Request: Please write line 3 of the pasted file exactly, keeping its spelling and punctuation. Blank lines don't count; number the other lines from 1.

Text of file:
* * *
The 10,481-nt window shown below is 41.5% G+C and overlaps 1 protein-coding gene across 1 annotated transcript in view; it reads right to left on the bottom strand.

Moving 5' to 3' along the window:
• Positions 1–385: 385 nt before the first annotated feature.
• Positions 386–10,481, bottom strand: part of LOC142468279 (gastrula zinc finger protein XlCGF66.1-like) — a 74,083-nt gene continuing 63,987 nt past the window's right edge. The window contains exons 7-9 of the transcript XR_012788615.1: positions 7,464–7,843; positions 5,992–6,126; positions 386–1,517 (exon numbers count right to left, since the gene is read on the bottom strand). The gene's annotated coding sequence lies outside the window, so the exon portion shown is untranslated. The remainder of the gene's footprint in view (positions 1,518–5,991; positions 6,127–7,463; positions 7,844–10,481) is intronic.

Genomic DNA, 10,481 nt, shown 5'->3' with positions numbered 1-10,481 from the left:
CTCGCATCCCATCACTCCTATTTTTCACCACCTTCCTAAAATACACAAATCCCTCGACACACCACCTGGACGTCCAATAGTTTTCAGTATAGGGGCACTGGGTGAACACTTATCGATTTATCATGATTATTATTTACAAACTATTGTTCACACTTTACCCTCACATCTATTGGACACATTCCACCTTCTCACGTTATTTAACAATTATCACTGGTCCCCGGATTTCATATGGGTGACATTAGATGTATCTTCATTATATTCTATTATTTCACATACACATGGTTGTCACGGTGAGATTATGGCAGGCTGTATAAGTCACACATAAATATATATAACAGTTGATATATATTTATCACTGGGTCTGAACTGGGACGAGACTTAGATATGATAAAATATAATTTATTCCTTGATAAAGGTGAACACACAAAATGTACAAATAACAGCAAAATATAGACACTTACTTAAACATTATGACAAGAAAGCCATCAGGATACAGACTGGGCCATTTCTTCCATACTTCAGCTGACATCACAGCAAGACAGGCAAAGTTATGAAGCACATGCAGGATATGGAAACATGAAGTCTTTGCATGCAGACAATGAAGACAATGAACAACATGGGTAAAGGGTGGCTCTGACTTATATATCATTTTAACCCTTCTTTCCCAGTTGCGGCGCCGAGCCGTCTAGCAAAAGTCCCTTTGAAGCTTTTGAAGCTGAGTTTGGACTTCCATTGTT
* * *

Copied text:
• Positions 1–385: 385 nt before the first annotated feature.